I work a full time job and just had a new baby, so testing these theories more will take me time. However, I have a plan to show this a bit better. I want to run my gaming tests for 3-4 hours and try to find the case equilibrium. Based on experience, I expect it would take around 2 hours on my traditional case to reach that. I need to get numbers though. If my experience is accurate, then my new design will have reached equilibrium in the first 30 minutes. In other words, gaming for several hours won't cause everything to slowly heat up more and more as heat builds up in the case. Here's some more pictures so you can see the design. I did file a patent pending just in case my design is patentable, but I really don't care if it is or not. I would just love to see this design in a production case, rather than my plastic cardboard / duct tape prototype.

Case Invention Compressed (3).jpgCase Invention Compressed (4).jpgCase Invention Compressed (5).jpgCase Invention Compressed (6).jpgCase Invention Compressed (8).jpgCPU Test.jpg
 
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Jimminy

Member
May 19, 2020
114
36
61
You might be able to lower the temps a tiny bit if you turn off the RGB bling. In critical wind tunnel designs, every little bit helps.
 

Hardware Hound

Junior Member
Dec 22, 2020
3
1
6
You might be able to lower the temps a tiny bit if you turn off the RGB bling. In critical wind tunnel designs, every little bit helps.
Actually, the sun is what causes the wind currents on the planet. It's clear that RGB is helping airflow, not hurting it! lol
 

mindless1

Diamond Member
Aug 11, 2001
5,855
591
126
It seems a bit like you are taking great effort and possibly added expense to end up with a drop in temperatures that is not needed, as long as the temp is low enough to have stability and promote acceptable lifespan.

You started with the premise that the base case is 4 x 200mm & 2 x 140mm fans while that isn't the average case, more of something manufacturers use as a marketing feature. It can depend on what you're doing with your GPUs but a pair of cards for gaming does not need 4 x 200mm fans. A single side panel fan on a case that has only two 120mm fans will work. The larger fans do allow less noise if set up properly but if at the same RPM to reach lower temps, you have more noise and then there is dust.

A "little" positive case pressurization is a good thing. The small amount of airflow lost is not as important to many owners as not having dust come in every nook and cranny, including depositing in the rear I/O ports. Some people, myself included, want positive pressure and accept even further reducing airflow with effective filters in the intake fans to keep more dust out. Few cases have filters that are effective enough, so making the entire front ineffective at filtering dust, is a step backwards to those people.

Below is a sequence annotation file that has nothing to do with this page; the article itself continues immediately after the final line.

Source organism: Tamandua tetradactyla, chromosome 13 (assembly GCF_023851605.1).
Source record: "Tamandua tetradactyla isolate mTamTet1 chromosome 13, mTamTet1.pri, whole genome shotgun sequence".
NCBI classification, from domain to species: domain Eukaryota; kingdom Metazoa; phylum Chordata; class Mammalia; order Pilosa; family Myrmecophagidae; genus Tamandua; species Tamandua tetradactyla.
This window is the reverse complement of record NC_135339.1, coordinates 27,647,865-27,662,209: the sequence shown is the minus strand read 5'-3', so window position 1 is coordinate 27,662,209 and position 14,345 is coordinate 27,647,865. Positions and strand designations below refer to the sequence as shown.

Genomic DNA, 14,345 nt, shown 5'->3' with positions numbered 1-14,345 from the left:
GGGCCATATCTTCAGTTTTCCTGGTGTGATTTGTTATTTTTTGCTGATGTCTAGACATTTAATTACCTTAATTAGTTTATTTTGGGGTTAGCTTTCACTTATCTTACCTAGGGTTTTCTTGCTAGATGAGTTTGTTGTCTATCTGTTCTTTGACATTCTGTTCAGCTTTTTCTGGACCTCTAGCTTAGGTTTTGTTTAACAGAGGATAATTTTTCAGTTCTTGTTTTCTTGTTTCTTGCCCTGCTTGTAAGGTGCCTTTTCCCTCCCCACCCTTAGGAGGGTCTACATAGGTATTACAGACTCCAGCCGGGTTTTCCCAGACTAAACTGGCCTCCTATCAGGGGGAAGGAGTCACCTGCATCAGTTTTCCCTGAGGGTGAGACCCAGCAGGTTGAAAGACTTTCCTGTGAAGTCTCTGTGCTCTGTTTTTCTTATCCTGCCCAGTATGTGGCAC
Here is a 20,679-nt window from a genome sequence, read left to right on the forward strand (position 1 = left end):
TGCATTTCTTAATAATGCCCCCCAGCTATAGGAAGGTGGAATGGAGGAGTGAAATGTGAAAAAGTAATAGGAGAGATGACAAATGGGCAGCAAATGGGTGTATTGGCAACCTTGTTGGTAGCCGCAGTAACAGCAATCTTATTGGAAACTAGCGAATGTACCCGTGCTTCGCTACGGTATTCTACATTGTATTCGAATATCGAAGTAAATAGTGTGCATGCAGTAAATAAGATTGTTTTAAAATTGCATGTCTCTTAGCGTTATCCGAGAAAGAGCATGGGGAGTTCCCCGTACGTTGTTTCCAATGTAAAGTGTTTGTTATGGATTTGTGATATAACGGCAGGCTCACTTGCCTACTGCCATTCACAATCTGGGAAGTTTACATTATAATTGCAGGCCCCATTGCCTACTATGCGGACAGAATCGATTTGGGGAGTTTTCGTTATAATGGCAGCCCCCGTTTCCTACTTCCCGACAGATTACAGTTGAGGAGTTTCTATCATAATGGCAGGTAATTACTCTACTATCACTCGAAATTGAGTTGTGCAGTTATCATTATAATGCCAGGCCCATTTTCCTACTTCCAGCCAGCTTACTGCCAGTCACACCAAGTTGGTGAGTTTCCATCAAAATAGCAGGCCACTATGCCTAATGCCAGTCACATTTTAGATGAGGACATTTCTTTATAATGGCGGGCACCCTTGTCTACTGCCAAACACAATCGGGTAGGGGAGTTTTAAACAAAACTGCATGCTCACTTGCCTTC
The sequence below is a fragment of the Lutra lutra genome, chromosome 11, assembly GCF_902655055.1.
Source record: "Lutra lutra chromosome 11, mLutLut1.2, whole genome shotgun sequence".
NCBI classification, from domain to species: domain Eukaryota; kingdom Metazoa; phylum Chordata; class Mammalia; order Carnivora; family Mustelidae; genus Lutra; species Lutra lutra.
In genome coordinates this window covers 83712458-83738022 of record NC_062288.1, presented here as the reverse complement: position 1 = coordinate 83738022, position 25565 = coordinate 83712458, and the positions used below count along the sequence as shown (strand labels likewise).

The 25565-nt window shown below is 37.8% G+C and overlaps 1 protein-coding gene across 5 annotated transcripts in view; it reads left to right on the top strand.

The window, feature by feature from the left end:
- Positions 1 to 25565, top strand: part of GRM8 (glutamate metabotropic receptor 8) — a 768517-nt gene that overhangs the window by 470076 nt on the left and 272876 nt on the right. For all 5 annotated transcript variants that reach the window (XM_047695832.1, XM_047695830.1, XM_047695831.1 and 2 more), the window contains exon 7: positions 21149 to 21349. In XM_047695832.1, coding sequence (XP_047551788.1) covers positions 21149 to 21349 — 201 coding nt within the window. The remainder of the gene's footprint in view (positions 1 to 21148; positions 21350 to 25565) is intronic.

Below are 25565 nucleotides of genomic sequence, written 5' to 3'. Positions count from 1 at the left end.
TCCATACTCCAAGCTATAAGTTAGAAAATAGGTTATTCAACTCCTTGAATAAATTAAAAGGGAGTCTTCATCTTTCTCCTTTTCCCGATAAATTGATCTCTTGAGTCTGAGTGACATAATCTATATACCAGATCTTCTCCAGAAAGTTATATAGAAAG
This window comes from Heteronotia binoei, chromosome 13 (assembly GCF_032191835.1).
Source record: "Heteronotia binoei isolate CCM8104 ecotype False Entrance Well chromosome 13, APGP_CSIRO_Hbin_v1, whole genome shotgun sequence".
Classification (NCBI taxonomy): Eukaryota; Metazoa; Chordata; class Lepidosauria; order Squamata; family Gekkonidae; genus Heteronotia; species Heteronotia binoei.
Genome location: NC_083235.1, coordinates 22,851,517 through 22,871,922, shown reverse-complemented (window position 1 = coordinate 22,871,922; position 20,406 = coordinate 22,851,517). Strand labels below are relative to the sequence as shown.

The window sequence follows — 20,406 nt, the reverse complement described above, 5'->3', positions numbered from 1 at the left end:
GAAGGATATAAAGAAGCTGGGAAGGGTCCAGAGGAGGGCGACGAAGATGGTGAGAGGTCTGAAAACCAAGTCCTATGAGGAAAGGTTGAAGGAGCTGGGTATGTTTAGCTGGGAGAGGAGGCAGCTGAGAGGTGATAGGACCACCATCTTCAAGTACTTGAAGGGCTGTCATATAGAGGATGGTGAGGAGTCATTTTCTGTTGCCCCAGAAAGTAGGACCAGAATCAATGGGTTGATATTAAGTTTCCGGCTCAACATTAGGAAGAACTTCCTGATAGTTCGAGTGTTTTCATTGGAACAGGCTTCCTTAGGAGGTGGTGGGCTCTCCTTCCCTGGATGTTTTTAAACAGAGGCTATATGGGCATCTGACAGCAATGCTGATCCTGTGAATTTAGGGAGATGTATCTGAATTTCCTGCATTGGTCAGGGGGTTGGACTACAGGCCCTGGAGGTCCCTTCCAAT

Over time this reduces the maintenance of cleaning the case out, made even more burdensome if you have a lot of fans, and between cleanings, having less dust deposit on the video card heatsinks (where your primary cooling airflow rate requirement comes from in most cases) results in a better temperature to airflow & noise ratio.

I'm not suggesting that the way you set that case up is a bad idea, just something that is pretty subjective, not desirable to everyone and not needed to have a stable, reasonably quiet system, provided you aren't putting the system right next to your monitor on the desk so the front fan turbulence is a fairly close, straight shot to your ears.

I do think there's a market for this case design, and that it's better than the one in your pics where there's 3 fans on the botton and 3 on the top, which was never optimal for an ATX case. Front in, rear out was always the best place for the primary fans, unless the motherboard uses a design altered to rearrange everything to better suit top and bottom fans which would be difficult because it would put the rear card ports on either the top or bottom of the case while most people want them in the rear. Of course there are exceptions, a bottom fan directly under a single video card instead of two cards, can also be effective, but you only need one fan on the bottom for that.

One other issue is the way the rear fans are slanted, it creates extra burden to access the rear of the case interior. I'm not the type to muck around much in a case once a system build is complete so it wouldn't bother me much but others are more often fiddling around inside, including having to clean dust out if it doesn't have positive pressure and a filtered intake.